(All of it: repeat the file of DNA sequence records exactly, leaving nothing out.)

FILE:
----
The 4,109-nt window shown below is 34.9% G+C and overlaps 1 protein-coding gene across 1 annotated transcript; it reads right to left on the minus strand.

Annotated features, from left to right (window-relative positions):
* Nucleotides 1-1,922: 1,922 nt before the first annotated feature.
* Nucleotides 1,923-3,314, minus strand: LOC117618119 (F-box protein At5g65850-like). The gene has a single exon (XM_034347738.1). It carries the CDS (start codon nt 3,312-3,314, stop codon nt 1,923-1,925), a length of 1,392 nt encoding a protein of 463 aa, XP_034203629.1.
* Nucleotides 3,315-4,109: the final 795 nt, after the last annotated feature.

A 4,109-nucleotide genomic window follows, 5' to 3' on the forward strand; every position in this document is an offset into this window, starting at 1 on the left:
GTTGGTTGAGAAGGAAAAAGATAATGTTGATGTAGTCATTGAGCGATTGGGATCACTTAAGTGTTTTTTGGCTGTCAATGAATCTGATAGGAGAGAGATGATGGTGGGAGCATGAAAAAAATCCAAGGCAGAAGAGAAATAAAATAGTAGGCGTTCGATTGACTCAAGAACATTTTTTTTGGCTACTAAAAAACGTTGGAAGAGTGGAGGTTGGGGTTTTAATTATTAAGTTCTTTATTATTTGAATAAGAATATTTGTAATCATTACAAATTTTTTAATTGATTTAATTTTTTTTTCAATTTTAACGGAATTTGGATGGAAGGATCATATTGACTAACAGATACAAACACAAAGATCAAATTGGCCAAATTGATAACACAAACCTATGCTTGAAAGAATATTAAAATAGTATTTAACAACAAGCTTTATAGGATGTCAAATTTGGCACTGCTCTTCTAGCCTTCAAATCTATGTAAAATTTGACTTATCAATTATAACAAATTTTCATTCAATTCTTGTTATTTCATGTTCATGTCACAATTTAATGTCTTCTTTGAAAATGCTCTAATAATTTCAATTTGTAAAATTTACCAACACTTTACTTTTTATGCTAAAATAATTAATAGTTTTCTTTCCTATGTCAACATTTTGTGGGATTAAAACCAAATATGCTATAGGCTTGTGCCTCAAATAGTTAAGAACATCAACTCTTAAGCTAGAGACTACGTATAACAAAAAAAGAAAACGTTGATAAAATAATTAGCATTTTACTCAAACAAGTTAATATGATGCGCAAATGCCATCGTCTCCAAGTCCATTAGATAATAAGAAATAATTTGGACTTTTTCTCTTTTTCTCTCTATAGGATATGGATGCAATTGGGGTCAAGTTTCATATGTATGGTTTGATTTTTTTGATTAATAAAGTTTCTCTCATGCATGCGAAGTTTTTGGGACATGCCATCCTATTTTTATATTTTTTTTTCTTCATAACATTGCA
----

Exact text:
The 4,109-nt window shown below is 34.9% G+C and overlaps 1 protein-coding gene across 1 annotated transcript; it reads right to left on the minus strand.

Annotated features, from left to right (window-relative positions):
* Nucleotides 1-1,922: 1,922 nt before the first annotated feature.
* Nucleotides 1,923-3,314, minus strand: LOC117618119 (F-box protein At5g65850-like). The gene has a single exon (XM_034347738.1). It carries the CDS (start codon nt 3,312-3,314, stop codon nt 1,923-1,925), a length of 1,392 nt encoding a protein of 463 aa, XP_034203629.1.
* Nucleotides 3,315-4,109: the final 795 nt, after the last annotated feature.

A 4,109-nucleotide genomic window follows, 5' to 3' on the forward strand; every position in this document is an offset into this window, starting at 1 on the left:
GTTGGTTGAGAAGGAAAAAGATAATGTTGATGTAGTCATTGAGCGATTGGGATCACTTAAGTGTTTTTTGGCTGTCAATGAATCTGATAGGAGAGAGATGATGGTGGGAGCATGAAAAAAATCCAAGGCAGAAGAGAAATAAAATAGTAGGCGTTCGATTGACTCAAGAACATTTTTTTTGGCTACTAAAAAACGTTGGAAGAGTGGAGGTTGGGGTTTTAATTATTAAGTTCTTTATTATTTGAATAAGAATATTTGTAATCATTACAAATTTTTTAATTGATTTAATTTTTTTTTCAATTTTAACGGAATTTGGATGGAAGGATCATATTGACTAACAGATACAAACACAAAGATCAAATTGGCCAAATTGATAACACAAACCTATGCTTGAAAGAATATTAAAATAGTATTTAACAACAAGCTTTATAGGATGTCAAATTTGGCACTGCTCTTCTAGCCTTCAAATCTATGTAAAATTTGACTTATCAATTATAACAAATTTTCATTCAATTCTTGTTATTTCATGTTCATGTCACAATTTAATGTCTTCTTTGAAAATGCTCTAATAATTTCAATTTGTAAAATTTACCAACACTTTACTTTTTATGCTAAAATAATTAATAGTTTTCTTTCCTATGTCAACATTTTGTGGGATTAAAACCAAATATGCTATAGGCTTGTGCCTCAAATAGTTAAGAACATCAACTCTTAAGCTAGAGACTACGTATAACAAAAAAAGAAAACGTTGATAAAATAATTAGCATTTTACTCAAACAAGTTAATATGATGCGCAAATGCCATCGTCTCCAAGTCCATTAGATAATAAGAAATAATTTGGACTTTTTCTCTTTTTCTCTCTATAGGATATGGATGCAATTGGGGTCAAGTTTCATATGTATGGTTTGATTTTTTTGATTAATAAAGTTTCTCTCATGCATGCGAAGTTTTTGGGACATGCCATCCTATTTTTATATTTTTTTTTCTTCATAACATTGCA